Screen Christologies: Redemption and the Medium of Film

Screen Christologies: Redemption and the Medium of Film

Screen Christologies: Redemption and the Medium of Film

Screen Christologies: Redemption and the Medium of Film


This volume looks at the ways in which the Christian concept of redemption has been represented in film. Concentrating on film noir and the work of Martin Scorsese, the book argues that the characteristic themes of noir confront religious issues.


In this book I examine the manner in which a process of redemption analogous to that located in Christian thought is operative through the 'secular' medium of film.

At the crux of my work lies a consideration of why the category of film noir constitutes a fertile site of redemptive significance. I demonstrate that the oppressive and fatalistic images and narratives delineated in such films bear witness to what the Christian tradition categorizes as the basic human condition, and from which redemption constitutes a vital possibility.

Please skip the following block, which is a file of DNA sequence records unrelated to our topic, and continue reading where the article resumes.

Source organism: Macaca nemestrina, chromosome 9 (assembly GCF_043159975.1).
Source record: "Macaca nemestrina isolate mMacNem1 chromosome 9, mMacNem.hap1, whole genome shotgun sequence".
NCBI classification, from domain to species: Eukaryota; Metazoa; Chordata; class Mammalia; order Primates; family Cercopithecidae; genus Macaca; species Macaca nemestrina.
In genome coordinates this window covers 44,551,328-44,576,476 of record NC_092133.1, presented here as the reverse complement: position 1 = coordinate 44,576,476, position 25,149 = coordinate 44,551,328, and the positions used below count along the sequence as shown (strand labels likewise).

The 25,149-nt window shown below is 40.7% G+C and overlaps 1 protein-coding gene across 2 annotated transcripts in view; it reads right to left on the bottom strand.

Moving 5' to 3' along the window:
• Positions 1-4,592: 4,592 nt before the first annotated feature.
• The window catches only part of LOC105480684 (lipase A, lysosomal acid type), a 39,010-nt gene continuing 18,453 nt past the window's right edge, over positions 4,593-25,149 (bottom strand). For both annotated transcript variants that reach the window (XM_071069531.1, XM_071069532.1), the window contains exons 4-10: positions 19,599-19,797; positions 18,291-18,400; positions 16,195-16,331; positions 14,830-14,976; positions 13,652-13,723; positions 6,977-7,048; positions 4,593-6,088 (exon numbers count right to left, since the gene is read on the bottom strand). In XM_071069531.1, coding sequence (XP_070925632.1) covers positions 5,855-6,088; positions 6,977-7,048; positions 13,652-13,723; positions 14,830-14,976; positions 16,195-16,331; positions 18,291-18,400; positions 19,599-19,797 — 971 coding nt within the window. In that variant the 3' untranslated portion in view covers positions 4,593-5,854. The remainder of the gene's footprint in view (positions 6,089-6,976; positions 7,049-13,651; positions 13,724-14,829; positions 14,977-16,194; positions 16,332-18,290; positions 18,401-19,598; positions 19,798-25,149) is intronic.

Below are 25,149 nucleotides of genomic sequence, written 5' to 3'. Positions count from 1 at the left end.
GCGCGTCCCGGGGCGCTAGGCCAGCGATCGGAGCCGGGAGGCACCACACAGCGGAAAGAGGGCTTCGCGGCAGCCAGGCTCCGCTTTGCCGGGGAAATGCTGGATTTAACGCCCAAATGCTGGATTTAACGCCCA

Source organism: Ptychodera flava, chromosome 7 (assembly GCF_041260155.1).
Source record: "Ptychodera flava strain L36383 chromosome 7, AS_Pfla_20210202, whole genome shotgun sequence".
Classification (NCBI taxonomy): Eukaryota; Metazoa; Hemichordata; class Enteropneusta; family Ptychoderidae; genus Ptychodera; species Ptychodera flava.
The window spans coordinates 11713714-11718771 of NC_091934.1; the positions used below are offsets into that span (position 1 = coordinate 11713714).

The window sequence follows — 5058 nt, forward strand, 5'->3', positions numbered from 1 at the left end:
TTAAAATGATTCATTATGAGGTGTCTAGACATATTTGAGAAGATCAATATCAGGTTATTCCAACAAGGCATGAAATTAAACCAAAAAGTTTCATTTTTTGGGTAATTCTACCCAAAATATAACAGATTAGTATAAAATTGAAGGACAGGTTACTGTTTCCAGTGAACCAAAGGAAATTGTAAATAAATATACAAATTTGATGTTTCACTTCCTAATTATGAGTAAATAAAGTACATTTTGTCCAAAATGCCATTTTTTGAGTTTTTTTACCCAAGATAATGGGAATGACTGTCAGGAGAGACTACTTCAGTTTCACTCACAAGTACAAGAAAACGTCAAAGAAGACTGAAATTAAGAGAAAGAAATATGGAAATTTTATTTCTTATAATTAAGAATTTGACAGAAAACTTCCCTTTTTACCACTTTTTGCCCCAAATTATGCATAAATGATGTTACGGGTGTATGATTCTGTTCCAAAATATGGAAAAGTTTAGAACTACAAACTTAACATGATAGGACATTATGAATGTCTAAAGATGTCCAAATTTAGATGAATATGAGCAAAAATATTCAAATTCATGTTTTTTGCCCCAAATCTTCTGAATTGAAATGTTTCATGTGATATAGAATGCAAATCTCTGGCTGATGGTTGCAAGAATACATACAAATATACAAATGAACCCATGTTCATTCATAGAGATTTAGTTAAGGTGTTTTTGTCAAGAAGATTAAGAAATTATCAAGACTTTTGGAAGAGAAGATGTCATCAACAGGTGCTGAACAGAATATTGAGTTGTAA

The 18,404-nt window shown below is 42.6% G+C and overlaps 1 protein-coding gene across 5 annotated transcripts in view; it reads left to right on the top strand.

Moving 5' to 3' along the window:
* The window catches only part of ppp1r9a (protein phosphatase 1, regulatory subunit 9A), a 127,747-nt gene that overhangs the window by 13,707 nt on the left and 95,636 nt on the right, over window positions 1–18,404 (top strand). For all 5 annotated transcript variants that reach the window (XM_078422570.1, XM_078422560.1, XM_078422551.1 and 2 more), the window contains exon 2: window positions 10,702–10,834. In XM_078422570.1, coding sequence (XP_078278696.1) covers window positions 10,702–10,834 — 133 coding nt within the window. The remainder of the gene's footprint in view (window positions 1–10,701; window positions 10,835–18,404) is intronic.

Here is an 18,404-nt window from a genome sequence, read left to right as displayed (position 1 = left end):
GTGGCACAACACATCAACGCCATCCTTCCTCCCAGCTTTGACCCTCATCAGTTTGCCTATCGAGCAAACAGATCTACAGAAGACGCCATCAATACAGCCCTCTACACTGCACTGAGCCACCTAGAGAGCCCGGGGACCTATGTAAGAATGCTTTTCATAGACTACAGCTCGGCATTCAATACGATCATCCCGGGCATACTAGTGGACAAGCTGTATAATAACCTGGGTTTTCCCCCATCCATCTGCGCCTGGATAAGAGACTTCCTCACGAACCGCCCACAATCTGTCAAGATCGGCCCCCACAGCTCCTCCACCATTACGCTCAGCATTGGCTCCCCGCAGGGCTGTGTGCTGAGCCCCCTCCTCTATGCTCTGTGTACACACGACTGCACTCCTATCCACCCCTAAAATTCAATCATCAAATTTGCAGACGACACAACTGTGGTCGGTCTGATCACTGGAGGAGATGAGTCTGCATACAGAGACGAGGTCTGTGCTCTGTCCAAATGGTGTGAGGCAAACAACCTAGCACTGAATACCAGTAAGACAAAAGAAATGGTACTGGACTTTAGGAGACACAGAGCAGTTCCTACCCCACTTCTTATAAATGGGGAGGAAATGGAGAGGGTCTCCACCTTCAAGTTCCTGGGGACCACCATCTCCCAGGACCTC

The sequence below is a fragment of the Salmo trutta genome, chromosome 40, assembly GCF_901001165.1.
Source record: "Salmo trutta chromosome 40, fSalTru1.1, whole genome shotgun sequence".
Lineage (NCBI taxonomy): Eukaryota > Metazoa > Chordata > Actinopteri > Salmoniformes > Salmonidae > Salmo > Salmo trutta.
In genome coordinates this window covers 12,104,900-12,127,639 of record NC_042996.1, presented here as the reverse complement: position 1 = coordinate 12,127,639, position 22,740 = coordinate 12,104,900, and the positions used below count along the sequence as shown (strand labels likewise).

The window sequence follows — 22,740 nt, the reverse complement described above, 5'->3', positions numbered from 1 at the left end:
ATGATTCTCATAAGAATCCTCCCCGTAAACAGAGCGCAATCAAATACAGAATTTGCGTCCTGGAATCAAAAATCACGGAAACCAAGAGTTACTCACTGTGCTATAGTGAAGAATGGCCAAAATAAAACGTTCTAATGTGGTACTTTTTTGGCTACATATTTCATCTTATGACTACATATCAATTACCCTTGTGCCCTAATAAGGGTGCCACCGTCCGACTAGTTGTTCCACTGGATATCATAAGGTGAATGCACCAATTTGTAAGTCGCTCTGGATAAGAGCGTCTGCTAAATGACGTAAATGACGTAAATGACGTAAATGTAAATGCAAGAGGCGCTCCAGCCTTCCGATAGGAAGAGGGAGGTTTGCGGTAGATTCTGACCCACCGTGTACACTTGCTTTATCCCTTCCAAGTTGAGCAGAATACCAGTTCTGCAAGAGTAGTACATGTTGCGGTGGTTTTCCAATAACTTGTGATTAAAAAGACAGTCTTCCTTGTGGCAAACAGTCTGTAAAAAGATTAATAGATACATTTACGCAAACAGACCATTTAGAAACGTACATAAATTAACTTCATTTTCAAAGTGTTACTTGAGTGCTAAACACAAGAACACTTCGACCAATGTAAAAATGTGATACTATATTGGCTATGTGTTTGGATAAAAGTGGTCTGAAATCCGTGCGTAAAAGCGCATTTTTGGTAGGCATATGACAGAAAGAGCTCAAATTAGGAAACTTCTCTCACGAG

Particular consideration is given in this light to the cinema of Martin Scorsese, whose often alienated and dysfunctional noir protagonists may be seen to undergo a process of being redeemed, reborn and resurrected through violence, destruction (often self-destruction) and a confrontation with the propensity towards sin that characterizes human existence.

I suggest that the noir protagonist is a model or exemplar of redemptive possibility in the manner of the Christian understanding of the Person of Christ. For Christ's own redemptive significance, according to the Antiochene christological tradition, emanates not from his divine, transcendent qualities as the Son of God but from his inherently human and fallible condition as the Son of Man.

The prevalence of redemptive motifs in films noirs opens up the possibility that the medium of film is a significant conveyor and agency in contemporary western society of religious hopes and values. The significance this has for the academic study of religion, which has traditionally eschewed the popular media as a serious repository of religious activity, is considerable, and, I suggest, warrants a radical and new evaluation of contemporary religiosity.

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